Long before construction began, the Coastal GasLink Pipeline Project made collaboration and community feedback a priority. That feedback has helped improve the overall design of the project, and drove the development of the programs put in place during construction and operation to protect Indigenous culture and values along with the environment, including the Construction Monitoring and Community Liaison Program (CMCL).
The program provides opportunities for Indigenous community members to participate in construction within their traditional territory for the purposes of observing, recording and reporting on implementation of construction activities to their communities.
At the core of the program is transparency with Indigenous communities by meaningfully participating in the project to monitor the work that is being done. That open, relationship-based approach is something that Coastal GasLink believes is integral to the success of the project.
Harry Bodewitz, who is working closely with CMCL Advisors from several Indigenous communities along the project corridor, has seen the value of the program. As construction ramps up, additional CMCL Advisors will be brought on to be involved in the program.
“Something might have been planned initially, but once we actually get to the field, that plan may change, or get modified, to make sure it’s done right,” says Harry. “In the CMCL Program, we have an opportunity to observe what’s going on, discuss it and share that with our communities.”
For Mike Gouchie, a CMCL Coordinator from Lheidli T’enneh First Nation, the program provides a chance to be out in the field to make sure what matters to his community and neighboring communities’ Advisors, is at the forefront of the construction program.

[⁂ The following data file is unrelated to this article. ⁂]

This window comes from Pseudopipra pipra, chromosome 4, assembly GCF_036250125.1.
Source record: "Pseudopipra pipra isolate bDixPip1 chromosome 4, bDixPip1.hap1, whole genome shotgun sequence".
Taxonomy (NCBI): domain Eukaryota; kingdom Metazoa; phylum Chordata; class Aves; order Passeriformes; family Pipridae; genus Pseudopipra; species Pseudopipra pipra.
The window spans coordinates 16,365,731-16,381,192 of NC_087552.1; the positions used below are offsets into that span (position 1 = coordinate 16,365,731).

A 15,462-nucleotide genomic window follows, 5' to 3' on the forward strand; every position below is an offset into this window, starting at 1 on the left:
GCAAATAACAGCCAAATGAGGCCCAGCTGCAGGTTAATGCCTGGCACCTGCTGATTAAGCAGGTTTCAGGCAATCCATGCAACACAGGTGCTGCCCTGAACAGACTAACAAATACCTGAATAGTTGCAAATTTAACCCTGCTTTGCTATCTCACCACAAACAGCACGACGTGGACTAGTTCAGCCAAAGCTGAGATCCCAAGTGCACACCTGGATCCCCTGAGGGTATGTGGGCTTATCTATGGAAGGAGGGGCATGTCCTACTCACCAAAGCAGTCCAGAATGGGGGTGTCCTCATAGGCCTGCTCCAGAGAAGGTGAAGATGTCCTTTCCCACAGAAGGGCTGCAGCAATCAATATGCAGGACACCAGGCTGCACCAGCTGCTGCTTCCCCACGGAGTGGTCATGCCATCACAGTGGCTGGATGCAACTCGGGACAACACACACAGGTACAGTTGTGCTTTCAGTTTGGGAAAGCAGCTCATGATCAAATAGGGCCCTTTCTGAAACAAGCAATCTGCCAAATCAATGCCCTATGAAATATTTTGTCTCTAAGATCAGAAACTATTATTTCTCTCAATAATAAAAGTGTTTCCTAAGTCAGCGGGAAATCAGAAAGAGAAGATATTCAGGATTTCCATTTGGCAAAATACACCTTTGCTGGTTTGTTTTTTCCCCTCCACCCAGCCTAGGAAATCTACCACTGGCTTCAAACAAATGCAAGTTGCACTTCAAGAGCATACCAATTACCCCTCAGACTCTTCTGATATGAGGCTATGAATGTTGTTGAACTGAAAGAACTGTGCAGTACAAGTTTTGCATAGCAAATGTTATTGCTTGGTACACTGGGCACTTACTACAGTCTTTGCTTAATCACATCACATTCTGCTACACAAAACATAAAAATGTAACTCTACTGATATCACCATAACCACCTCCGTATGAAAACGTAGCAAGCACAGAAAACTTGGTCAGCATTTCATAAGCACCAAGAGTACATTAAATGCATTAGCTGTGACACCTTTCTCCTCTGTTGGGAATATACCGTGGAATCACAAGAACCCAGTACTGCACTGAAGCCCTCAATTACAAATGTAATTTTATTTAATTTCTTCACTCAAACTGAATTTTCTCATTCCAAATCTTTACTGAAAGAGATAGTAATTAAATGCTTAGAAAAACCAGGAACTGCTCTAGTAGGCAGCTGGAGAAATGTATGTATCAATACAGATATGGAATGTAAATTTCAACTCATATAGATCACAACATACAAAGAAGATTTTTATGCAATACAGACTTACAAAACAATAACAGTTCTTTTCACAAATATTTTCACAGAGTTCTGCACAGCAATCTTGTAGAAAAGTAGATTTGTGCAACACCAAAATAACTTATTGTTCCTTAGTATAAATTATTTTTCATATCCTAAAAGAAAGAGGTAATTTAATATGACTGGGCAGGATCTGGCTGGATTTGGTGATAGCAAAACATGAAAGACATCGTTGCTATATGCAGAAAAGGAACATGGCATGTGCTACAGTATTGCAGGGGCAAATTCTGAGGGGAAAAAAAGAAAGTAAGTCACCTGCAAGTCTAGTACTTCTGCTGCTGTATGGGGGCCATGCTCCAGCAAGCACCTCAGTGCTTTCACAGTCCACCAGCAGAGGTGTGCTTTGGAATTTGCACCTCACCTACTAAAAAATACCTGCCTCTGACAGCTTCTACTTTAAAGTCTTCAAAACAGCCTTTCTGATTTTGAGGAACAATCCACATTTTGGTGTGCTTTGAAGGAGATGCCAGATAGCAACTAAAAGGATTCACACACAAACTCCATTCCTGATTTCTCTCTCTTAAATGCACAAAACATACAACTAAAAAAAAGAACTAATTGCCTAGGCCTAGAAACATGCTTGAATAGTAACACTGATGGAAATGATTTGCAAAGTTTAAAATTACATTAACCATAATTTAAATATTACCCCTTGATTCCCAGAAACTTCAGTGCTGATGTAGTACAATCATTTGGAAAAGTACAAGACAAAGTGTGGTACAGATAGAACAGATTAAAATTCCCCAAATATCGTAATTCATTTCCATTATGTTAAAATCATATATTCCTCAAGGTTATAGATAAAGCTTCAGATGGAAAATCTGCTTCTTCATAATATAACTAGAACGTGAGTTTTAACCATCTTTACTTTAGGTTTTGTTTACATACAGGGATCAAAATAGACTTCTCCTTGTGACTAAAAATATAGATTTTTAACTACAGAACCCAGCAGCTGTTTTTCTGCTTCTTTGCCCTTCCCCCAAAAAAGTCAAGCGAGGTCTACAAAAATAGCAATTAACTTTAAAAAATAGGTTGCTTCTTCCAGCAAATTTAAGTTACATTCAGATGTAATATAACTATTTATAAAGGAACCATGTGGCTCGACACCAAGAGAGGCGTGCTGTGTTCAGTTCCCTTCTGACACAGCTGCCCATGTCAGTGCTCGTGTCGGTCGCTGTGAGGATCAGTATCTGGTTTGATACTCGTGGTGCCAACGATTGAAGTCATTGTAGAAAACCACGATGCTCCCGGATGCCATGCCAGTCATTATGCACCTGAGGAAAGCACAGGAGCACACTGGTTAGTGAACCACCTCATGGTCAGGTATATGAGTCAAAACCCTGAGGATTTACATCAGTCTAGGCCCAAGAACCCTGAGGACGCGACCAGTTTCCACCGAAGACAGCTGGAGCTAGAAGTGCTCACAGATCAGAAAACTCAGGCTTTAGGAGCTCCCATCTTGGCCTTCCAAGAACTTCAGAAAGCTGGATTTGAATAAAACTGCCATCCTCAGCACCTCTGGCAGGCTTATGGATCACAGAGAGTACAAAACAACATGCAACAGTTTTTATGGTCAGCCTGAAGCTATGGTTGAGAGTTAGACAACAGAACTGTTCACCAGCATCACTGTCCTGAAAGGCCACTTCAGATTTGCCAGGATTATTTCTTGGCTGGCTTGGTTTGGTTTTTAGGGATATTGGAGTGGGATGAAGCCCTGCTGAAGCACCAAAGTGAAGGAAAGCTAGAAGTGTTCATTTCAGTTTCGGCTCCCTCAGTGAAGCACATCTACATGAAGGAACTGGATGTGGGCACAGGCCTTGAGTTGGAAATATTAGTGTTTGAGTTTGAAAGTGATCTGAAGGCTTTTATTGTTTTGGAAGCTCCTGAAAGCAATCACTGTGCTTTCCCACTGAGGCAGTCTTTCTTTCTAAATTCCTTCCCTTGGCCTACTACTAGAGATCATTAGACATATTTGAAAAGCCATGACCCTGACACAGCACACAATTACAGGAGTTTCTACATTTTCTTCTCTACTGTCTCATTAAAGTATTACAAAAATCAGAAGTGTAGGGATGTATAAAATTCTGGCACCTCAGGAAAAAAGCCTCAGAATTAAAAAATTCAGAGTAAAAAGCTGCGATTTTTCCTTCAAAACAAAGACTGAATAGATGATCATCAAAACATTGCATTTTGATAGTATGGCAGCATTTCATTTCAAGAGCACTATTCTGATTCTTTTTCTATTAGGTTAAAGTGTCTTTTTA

“As a CMCL Coordinator,” says Mike, “I’m able to assist the community Advisors to be out in the field with Inspectors, Construction Management and myself to visit sites of interest, to understand the scope of the project in our territories and make sure environmental issues are identified,” he says.
The program isn’t just about Advisors observing. The core of the program is its connection to the community and creating trust through transparency.
When asked why the program is important to him, Mike says “it seems we’ve come to a point where everyone involved is coming to understand how much value having First Nations participation brings to these major projects.”
Once Coastal GasLink construction is up and running with Advisors in place, it will take the communities’ guesswork out of what’s truly happening within their territories. The Advisors will be out in the field reporting back to their communities, and that, Mike says, “is a meaningful relationship.”
Integrity, collaboration, and respect are at the heart of Coastal GasLink’s commitment to Indigenous communities in northern British Columbia. From the very start, Coastal GasLink has been committed to working with communities to get it right, and that includes making sure Indigenous and local communities have access to the information they need. This program is critical to creating a meaningful connection between work sites and host communities.
To date, $620 million in contract work has been awarded to Indigenous businesses for the project’s right-of-way clearing, medical, security and camp management needs, with another anticipated $400 million in additional contract and employment opportunities for Indigenous and northern B.C. communities during pipeline construction.
Additionally, over $2 billion will be spent in B.C. during construction, and more than $21 million will be paid annually in property tax payments, which will fund important community services across the project corridor, such as health care and transportation infrastructure.
Stay up to date on Coastal GasLink and learn more about the project by visiting CoastalGasLink.com and following along on Facebook and Twitter.